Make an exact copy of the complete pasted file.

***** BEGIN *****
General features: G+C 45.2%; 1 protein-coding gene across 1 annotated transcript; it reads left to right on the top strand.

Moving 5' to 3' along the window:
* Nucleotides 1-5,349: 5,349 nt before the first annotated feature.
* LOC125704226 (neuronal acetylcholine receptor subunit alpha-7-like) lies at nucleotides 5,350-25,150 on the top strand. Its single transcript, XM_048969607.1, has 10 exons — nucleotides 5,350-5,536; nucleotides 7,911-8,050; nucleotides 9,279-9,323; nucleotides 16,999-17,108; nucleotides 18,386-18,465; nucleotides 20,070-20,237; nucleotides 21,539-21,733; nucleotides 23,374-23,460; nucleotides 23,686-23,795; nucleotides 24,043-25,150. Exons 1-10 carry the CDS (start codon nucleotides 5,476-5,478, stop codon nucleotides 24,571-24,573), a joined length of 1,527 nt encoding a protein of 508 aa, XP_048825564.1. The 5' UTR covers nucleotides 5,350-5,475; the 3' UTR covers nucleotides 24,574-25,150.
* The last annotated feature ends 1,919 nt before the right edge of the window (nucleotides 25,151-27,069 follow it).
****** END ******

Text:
General features: G+C 45.2%; 1 protein-coding gene across 1 annotated transcript; it reads left to right on the top strand.

Moving 5' to 3' along the window:
* Nucleotides 1-5,349: 5,349 nt before the first annotated feature.
* LOC125704226 (neuronal acetylcholine receptor subunit alpha-7-like) lies at nucleotides 5,350-25,150 on the top strand. Its single transcript, XM_048969607.1, has 10 exons — nucleotides 5,350-5,536; nucleotides 7,911-8,050; nucleotides 9,279-9,323; nucleotides 16,999-17,108; nucleotides 18,386-18,465; nucleotides 20,070-20,237; nucleotides 21,539-21,733; nucleotides 23,374-23,460; nucleotides 23,686-23,795; nucleotides 24,043-25,150. Exons 1-10 carry the CDS (start codon nucleotides 5,476-5,478, stop codon nucleotides 24,571-24,573), a joined length of 1,527 nt encoding a protein of 508 aa, XP_048825564.1. The 5' UTR covers nucleotides 5,350-5,475; the 3' UTR covers nucleotides 24,574-25,150.
* The last annotated feature ends 1,919 nt before the right edge of the window (nucleotides 25,151-27,069 follow it).